The problem with cloud-based solutions is that the cost for backing up several terabytes of data is typically several orders of magnitude higher than building your own RAID array
Nonsense. One order of magnitude more, at most. On-line storage costs are on the order of $100 per TB per year. There's no way you can build and maintain your own solution for $1 per TB per year, which would be two orders of magnitude less. "Several" orders of magnitude would be at least four, putting you in the range of a $0.01 per TB per year. Even $10 per TB per year would be tough to reach, if you want any redundancy, and if you value your time at all -- and while you're amortizing the cost of your up-front hardware investment over several years in order to get close to that level, on-line storage costs will continue dropping, so at the end of those years the savings would be even smaller than they appear now.
Plus, backup storage which is located on-premises is inherently inferior to off-site storage, because a whole range of disasters that take out your primary storage whack your backup, too. Fireproof safes are a partial solution, but not a complete one... and not a cheap one.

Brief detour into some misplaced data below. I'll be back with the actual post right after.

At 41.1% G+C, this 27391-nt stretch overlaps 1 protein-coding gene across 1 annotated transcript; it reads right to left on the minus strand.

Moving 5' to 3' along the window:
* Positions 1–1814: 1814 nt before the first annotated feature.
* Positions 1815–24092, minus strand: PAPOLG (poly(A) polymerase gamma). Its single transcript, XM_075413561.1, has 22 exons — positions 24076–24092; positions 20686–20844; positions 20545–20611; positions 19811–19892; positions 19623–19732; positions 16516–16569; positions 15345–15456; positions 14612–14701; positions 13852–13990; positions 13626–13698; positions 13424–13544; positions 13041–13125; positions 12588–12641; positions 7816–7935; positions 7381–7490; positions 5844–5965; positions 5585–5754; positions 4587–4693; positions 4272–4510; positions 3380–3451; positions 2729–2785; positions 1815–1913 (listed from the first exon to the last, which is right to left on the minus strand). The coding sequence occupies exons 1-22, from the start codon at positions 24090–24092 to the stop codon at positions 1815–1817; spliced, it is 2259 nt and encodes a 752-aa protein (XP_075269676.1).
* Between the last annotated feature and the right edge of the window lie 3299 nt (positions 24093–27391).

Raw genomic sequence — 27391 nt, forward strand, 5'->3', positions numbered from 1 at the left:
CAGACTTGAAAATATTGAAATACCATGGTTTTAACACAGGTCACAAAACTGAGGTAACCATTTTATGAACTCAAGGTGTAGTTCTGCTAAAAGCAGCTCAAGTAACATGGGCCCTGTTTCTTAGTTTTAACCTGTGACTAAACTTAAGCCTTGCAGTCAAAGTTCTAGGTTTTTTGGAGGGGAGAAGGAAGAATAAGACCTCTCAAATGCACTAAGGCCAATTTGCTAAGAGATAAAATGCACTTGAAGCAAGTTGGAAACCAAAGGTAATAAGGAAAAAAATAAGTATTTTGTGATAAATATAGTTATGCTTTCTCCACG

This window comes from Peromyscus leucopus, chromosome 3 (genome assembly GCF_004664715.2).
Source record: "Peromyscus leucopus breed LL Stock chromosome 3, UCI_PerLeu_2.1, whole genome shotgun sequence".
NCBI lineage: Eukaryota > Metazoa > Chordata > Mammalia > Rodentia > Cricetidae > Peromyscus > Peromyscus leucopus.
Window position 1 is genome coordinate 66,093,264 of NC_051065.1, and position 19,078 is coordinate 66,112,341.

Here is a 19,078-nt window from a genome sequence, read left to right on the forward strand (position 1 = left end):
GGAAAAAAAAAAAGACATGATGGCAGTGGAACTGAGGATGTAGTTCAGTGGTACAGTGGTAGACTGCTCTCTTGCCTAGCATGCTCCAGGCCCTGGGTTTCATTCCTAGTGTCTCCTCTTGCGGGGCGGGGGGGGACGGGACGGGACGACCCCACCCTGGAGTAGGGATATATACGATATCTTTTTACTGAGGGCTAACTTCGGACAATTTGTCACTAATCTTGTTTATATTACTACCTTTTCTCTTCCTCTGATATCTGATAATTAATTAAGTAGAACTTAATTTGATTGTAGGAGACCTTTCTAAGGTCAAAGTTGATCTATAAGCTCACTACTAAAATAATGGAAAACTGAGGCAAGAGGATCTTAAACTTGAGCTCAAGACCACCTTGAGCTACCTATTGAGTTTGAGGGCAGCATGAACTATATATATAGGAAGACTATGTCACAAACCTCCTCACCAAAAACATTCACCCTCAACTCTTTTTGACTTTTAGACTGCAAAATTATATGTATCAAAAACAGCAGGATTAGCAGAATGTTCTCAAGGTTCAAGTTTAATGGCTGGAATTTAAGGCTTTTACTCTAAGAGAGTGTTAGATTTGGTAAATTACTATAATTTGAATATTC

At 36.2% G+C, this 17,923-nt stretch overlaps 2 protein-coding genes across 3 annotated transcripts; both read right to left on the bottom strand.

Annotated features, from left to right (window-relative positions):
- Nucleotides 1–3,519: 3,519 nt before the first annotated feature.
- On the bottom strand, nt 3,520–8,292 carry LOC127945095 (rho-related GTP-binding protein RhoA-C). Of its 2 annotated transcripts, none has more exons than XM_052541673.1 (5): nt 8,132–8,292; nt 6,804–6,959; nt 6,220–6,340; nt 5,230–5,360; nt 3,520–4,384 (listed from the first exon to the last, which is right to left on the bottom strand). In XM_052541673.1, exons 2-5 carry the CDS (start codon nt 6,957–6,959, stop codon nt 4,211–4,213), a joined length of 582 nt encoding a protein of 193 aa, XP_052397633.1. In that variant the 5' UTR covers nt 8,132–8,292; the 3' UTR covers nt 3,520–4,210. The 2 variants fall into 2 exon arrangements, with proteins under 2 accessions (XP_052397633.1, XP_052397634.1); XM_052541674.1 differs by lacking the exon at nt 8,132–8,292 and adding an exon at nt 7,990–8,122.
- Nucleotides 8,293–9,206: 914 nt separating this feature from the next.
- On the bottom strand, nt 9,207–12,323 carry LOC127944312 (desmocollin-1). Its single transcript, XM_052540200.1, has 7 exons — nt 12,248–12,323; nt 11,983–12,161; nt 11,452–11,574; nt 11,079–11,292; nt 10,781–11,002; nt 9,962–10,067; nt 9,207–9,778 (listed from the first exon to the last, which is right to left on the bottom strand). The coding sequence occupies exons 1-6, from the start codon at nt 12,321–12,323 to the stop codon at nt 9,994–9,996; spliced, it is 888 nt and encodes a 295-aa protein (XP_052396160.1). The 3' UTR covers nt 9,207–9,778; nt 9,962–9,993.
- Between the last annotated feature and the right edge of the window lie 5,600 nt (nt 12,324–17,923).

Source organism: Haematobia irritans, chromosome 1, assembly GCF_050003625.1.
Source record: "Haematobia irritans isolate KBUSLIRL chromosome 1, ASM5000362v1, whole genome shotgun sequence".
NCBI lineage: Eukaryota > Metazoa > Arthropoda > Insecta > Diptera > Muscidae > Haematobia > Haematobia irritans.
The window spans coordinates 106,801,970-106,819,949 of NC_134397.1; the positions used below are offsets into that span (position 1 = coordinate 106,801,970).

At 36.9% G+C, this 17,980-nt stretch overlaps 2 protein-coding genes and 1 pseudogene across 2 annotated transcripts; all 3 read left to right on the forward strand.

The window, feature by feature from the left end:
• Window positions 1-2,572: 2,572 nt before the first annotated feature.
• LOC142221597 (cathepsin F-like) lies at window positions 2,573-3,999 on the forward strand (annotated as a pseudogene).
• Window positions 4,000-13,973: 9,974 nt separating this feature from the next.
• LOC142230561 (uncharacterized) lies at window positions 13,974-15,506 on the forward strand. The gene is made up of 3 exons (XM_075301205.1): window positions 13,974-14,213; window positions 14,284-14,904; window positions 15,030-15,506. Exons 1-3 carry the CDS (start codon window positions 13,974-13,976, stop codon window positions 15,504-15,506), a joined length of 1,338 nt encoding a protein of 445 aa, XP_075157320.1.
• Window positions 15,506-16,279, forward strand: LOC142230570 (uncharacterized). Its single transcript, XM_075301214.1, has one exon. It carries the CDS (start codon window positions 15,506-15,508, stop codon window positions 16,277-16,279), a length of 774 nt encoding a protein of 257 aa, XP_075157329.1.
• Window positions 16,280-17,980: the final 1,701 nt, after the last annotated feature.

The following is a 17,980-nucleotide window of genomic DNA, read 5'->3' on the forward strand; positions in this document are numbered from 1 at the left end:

No,the best approach is to use a cheap, unreliable, local backup, not bothering with bunkers or safes or even much redundancy, plus use an online service. The local copy is your normal recovery source, the online service is your final fallback.
Personally, I just replicate my data to a couple of local machines (the machines are there anyway, so throwing a little more storage in them doesn't cost much) and keep another copy on Google Drive, which is $120 per TB per year, but I managed to get 1 TB free (in perpetuity) as part of some promotion, and I currently have just under 2 TB of data that I care about (mostly photos), so my net cost is about $60 per TB per year for the online component, plus another $25 per year for an extra 4 TB drive that cost $100 and I expect to get four years out of (will probably go longer, but could die sooner).
Upload time sucks, but only for the initial upload, which I did two years ago. After that, incremental additions are pretty negligible. A full restore from the remote copy would take a long time, but I can easily get individual files on an as-needed basis. Actually, I find I use the remote copy quite frequently to grab particular photos or files on various devices, so it provides some functional value as well as disaster protection.